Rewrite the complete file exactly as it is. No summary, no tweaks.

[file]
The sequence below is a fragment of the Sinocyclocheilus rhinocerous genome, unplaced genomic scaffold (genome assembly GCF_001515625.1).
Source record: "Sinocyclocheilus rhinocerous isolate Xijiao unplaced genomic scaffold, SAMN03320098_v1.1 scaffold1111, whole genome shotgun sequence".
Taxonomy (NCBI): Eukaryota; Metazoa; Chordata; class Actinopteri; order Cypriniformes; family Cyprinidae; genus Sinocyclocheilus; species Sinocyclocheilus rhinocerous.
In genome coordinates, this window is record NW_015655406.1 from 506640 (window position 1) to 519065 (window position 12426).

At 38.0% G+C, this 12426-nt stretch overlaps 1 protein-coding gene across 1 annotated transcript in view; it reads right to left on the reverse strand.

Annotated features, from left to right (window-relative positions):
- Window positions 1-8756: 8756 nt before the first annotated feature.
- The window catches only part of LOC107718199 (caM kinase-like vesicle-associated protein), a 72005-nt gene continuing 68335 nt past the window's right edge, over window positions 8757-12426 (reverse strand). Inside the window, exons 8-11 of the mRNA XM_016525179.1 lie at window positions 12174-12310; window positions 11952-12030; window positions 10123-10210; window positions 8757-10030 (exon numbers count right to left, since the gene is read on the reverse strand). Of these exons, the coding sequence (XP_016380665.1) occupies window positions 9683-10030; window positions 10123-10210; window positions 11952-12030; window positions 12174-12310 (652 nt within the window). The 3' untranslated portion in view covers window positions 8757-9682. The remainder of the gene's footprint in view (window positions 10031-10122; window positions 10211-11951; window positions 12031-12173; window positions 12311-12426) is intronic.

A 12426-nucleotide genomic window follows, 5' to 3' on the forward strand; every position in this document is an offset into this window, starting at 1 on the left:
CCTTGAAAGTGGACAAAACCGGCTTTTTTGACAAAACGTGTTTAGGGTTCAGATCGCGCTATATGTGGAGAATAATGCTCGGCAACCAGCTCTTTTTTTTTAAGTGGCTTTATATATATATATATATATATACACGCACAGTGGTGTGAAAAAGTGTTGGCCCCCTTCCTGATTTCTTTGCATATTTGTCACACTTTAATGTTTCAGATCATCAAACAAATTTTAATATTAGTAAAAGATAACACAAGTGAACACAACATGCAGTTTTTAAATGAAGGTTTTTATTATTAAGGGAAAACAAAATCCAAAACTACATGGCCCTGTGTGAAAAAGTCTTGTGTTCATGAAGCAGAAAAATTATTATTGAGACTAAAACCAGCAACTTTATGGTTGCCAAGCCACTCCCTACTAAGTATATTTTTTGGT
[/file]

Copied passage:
The sequence below is a fragment of the Sinocyclocheilus rhinocerous genome, unplaced genomic scaffold (genome assembly GCF_001515625.1).
Source record: "Sinocyclocheilus rhinocerous isolate Xijiao unplaced genomic scaffold, SAMN03320098_v1.1 scaffold1111, whole genome shotgun sequence".
Taxonomy (NCBI): Eukaryota; Metazoa; Chordata; class Actinopteri; order Cypriniformes; family Cyprinidae; genus Sinocyclocheilus; species Sinocyclocheilus rhinocerous.
In genome coordinates, this window is record NW_015655406.1 from 506640 (window position 1) to 519065 (window position 12426).

At 38.0% G+C, this 12426-nt stretch overlaps 1 protein-coding gene across 1 annotated transcript in view; it reads right to left on the reverse strand.

Annotated features, from left to right (window-relative positions):
- Window positions 1-8756: 8756 nt before the first annotated feature.
- The window catches only part of LOC107718199 (caM kinase-like vesicle-associated protein), a 72005-nt gene continuing 68335 nt past the window's right edge, over window positions 8757-12426 (reverse strand). Inside the window, exons 8-11 of the mRNA XM_016525179.1 lie at window positions 12174-12310; window positions 11952-12030; window positions 10123-10210; window positions 8757-10030 (exon numbers count right to left, since the gene is read on the reverse strand). Of these exons, the coding sequence (XP_016380665.1) occupies window positions 9683-10030; window positions 10123-10210; window positions 11952-12030; window positions 12174-12310 (652 nt within the window). The 3' untranslated portion in view covers window positions 8757-9682. The remainder of the gene's footprint in view (window positions 10031-10122; window positions 10211-11951; window positions 12031-12173; window positions 12311-12426) is intronic.

A 12426-nucleotide genomic window follows, 5' to 3' on the forward strand; every position in this document is an offset into this window, starting at 1 on the left:
CCTTGAAAGTGGACAAAACCGGCTTTTTTGACAAAACGTGTTTAGGGTTCAGATCGCGCTATATGTGGAGAATAATGCTCGGCAACCAGCTCTTTTTTTTTAAGTGGCTTTATATATATATATATATATATACACGCACAGTGGTGTGAAAAAGTGTTGGCCCCCTTCCTGATTTCTTTGCATATTTGTCACACTTTAATGTTTCAGATCATCAAACAAATTTTAATATTAGTAAAAGATAACACAAGTGAACACAACATGCAGTTTTTAAATGAAGGTTTTTATTATTAAGGGAAAACAAAATCCAAAACTACATGGCCCTGTGTGAAAAAGTCTTGTGTTCATGAAGCAGAAAAATTATTATTGAGACTAAAACCAGCAACTTTATGGTTGCCAAGCCACTCCCTACTAAGTATATTTTTTGGT